quaestors, originally two, was in the end raised to eighteen.
Tinnio -ire, a Latin word, means to ring, tinkle; also,
Transf., (1) to talk or sing shrilly;
              (2) to make to chink; hence to pay money.
Teneo, Transf., a, to hold in the mind, to understand, and
Intransit., to keep on, persevere; i.e., to endure to the end, etc.
[See also the Hebrew word: teru{c} a, clanging of cymbals, shouting.]

Sir Ronald Syme, the author of Roman Papers,  states, from Vol. III, page 437:
It is worth noting that no adlection inter patricios can so far be firmly
attributed to Hadrian. (69) . . . [Except for P. Coelius Balbinus (cos. 137),
cf. ILS 1063]. To the group admitted by Pius one may add
Q. Tineius Sacerdos (cos. 158), cf. IGR iii 808 (Side); and a son became
salius Palatinus in 170 (CIL vi 1978).
[See also: Arthur E. Gordon, IV Album of Dated Latin Inscriptions
(INDEXES), (Berkeley, California: UC Press, 1965), p. 85, lists:
(Q.) Tineius Sacerdos (cos. II, A.D. 219) 277
Q. Tineius Sacerdos (Clemens) (cos. A.D. 158) 220, 222, 232]
Benjamin Isaac of Churchill College, Cambridge, England,
in his selected papers, published in 1998 as:
The Near East Under Roman Rule, indicates that in A.D. 195,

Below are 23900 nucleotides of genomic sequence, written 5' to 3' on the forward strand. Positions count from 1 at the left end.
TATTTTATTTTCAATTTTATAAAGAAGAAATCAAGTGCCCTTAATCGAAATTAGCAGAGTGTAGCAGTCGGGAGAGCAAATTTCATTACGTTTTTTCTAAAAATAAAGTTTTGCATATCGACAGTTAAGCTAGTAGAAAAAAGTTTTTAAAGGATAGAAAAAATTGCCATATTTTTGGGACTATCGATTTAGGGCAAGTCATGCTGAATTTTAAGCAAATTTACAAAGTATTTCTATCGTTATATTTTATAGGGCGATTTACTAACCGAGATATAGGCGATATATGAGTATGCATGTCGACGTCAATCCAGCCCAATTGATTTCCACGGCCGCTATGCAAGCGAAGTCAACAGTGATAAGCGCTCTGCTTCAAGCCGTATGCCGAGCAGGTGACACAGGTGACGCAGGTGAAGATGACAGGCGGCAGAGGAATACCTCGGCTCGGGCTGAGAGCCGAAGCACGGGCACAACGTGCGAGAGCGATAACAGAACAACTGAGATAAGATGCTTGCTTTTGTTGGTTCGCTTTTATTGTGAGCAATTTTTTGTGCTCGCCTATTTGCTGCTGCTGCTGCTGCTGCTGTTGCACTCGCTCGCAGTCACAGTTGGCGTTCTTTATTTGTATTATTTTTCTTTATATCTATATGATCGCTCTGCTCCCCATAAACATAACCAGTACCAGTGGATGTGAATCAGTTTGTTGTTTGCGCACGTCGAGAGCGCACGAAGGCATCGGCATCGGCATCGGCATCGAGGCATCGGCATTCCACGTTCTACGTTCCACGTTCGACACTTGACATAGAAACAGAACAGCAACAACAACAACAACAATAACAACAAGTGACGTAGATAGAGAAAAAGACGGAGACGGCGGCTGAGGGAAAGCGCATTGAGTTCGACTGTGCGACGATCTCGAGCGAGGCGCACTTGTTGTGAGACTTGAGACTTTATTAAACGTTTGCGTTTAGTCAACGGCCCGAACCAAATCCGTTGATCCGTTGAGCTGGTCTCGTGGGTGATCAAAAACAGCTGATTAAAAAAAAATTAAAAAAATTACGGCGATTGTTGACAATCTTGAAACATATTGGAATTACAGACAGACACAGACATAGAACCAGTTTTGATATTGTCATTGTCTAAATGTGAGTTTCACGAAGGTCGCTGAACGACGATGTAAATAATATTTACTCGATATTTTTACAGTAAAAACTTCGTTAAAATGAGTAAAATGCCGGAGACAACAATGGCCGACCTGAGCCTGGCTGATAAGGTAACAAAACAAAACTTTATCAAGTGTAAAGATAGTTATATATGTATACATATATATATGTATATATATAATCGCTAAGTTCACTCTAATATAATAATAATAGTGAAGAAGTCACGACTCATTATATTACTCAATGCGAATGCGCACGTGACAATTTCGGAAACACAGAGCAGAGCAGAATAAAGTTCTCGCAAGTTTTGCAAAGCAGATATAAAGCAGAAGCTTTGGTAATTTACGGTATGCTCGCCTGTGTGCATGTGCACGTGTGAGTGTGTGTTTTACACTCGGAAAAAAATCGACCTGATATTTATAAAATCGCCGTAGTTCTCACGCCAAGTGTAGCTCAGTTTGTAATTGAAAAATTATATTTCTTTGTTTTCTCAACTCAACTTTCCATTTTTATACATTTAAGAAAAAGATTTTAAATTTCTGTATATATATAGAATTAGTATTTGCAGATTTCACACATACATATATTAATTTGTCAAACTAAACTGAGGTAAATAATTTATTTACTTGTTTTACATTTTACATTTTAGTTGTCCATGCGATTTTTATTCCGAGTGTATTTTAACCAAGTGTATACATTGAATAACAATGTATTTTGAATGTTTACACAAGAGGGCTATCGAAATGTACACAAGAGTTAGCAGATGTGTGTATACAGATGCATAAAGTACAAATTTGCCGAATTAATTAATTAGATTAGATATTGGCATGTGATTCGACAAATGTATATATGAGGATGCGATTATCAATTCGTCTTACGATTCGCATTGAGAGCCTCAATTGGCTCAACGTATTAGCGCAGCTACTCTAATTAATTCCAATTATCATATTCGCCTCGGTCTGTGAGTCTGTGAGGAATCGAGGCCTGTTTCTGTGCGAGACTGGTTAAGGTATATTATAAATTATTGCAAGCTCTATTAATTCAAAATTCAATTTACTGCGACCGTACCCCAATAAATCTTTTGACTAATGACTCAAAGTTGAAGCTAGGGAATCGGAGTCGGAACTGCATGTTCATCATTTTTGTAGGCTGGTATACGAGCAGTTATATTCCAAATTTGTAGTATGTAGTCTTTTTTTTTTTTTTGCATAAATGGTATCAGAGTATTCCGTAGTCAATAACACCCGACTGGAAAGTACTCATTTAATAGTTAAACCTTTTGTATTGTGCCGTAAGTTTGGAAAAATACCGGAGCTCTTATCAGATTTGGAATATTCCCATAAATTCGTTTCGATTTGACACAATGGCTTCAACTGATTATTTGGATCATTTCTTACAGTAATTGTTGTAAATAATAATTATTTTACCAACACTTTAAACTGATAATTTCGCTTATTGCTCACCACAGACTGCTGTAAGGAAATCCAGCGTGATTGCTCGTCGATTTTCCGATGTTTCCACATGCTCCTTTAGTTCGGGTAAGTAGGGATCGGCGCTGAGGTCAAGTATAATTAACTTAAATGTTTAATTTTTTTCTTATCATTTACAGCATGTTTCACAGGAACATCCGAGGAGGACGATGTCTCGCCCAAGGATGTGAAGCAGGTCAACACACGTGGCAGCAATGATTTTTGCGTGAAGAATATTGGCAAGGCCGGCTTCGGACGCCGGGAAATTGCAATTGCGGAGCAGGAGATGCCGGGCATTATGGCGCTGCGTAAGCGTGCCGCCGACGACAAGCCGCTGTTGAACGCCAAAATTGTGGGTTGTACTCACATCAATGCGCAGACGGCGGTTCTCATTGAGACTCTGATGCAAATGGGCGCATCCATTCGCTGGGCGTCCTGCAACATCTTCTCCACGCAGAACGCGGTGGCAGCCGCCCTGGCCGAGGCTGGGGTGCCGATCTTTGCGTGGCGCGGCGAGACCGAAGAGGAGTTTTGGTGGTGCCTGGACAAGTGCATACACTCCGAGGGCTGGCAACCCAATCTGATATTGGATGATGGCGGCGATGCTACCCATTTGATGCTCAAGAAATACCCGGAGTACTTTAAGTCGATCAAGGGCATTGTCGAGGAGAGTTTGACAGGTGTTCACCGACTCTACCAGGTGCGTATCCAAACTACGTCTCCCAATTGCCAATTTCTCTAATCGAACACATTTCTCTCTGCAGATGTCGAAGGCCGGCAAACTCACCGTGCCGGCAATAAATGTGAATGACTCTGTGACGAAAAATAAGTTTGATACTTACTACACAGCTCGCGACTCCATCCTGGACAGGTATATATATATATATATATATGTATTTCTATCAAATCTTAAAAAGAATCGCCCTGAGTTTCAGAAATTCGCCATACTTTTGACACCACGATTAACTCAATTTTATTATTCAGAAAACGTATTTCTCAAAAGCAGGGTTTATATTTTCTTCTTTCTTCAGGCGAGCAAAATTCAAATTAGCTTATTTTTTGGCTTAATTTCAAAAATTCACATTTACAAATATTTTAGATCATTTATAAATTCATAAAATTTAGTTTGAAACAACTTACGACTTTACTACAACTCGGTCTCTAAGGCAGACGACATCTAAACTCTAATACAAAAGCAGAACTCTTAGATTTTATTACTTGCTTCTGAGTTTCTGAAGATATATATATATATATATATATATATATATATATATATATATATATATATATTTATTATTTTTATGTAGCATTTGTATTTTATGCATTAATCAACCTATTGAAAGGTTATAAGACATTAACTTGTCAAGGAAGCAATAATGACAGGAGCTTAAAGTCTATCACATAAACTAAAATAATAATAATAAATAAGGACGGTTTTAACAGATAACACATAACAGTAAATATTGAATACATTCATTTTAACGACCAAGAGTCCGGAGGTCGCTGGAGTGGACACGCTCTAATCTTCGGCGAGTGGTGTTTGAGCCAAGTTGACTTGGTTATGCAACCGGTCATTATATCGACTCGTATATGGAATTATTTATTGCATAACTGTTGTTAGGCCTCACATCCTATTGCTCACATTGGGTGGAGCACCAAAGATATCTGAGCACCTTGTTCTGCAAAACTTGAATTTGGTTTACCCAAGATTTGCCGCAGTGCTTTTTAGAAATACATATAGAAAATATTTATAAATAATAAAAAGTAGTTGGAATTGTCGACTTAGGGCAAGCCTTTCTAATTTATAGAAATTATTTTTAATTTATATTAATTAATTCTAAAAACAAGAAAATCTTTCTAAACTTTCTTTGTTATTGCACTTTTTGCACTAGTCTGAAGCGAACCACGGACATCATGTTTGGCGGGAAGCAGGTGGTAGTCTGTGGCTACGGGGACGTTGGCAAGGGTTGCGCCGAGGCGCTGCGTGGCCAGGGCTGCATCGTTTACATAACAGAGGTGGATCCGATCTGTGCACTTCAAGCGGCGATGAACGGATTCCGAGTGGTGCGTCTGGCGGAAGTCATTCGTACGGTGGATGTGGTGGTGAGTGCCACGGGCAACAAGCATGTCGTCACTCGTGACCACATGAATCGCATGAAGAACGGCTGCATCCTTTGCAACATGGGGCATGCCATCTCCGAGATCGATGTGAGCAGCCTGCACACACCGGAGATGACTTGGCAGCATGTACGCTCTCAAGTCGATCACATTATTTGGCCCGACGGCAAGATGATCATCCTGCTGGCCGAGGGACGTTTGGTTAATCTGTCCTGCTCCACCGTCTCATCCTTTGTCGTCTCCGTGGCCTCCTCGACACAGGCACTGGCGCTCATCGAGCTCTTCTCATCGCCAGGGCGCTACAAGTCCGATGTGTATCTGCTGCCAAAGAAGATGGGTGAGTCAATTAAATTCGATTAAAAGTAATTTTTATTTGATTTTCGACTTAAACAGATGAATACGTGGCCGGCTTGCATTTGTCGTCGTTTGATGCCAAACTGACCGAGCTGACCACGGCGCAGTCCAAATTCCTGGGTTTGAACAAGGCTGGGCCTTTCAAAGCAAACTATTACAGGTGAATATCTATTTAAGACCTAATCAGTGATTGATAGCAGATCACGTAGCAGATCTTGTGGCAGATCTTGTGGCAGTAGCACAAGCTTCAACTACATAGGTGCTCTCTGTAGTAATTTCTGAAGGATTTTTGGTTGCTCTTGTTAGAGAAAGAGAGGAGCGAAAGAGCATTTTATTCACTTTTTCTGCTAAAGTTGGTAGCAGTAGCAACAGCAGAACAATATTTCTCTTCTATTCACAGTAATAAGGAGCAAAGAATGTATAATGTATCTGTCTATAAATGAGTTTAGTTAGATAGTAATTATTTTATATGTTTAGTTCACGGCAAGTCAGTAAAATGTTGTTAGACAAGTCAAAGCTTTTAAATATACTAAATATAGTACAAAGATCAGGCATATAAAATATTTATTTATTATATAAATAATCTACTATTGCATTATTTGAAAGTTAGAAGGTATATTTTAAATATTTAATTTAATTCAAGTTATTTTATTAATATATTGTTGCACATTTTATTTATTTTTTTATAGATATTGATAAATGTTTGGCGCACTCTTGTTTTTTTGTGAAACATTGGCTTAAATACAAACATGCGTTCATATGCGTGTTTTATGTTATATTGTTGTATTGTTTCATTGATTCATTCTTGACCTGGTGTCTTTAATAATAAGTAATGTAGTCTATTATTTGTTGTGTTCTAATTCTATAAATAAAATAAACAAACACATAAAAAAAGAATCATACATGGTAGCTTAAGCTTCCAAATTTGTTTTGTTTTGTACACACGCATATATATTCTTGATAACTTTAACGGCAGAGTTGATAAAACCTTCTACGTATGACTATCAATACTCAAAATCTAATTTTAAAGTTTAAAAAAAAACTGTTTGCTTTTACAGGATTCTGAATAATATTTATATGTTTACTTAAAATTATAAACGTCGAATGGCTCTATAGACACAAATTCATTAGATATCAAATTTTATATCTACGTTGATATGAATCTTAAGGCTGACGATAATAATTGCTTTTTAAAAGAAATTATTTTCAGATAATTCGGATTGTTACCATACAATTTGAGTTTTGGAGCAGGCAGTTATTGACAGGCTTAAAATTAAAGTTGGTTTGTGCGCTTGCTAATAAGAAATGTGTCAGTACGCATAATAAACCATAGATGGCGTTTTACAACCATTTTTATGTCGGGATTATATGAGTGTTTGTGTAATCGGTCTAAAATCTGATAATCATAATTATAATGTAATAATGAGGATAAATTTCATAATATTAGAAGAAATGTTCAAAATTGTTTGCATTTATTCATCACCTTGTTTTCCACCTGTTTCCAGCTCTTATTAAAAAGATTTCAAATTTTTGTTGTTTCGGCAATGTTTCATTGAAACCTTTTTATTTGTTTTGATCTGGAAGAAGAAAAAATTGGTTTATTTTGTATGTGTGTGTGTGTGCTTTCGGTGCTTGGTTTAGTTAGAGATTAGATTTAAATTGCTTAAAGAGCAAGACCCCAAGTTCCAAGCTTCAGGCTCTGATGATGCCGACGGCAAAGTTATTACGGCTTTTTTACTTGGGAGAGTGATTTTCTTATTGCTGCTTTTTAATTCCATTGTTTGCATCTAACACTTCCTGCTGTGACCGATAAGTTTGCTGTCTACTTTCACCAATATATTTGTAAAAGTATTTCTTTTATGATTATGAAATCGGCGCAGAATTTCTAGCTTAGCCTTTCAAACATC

there are at least 17 centurions of X Fret. in charge of construction works
at an aqueduct near Jerusalem, in Israel.  Of the legions in Judaea
the VI Ferr. supported Severus and X Fret. his competitor Niger.
Apparently, it is stated, Severus trusted the legionaries more as masons
than as combatants in Mesopotamia.  It is noted under footnote {12},
that the consul mentioned in the inscription should be Q. Tineius Clemens,
ordinarius in A.D. 195.  This information comes from the chapter
concerning milestones set up in Judaea, reflecting the construction
of roads in accordance with Roman standards.

Tertullian [Quintus Septimius Florens Tertullianus] in Adversus
Iudaeos, mentions Christians in Britain in or about A.D. 200; also, Origen
[Christian teacher and theologian, born in Alexandria (circa A.D. 185-254)]
mentions them at a later date. It is a known historical fact that Samaritan
cavalrymen [from ancient Palestine (now the State of Israel)], 2nd to 4th
century, settled in the Ribchester district of Lancashire, England
["Were there Jews in Roman Britain?" by Applebaum]. From The Book of
Girl's Names, Christine is stated as the most common name, along with
Christina, derived from CHRIST. The first record of the name dates from
the 3rd century, when St. Christin lived, a Roman noblewoman; she being
martyred circa A.D. 295. Pet forms of the name were taken from both halves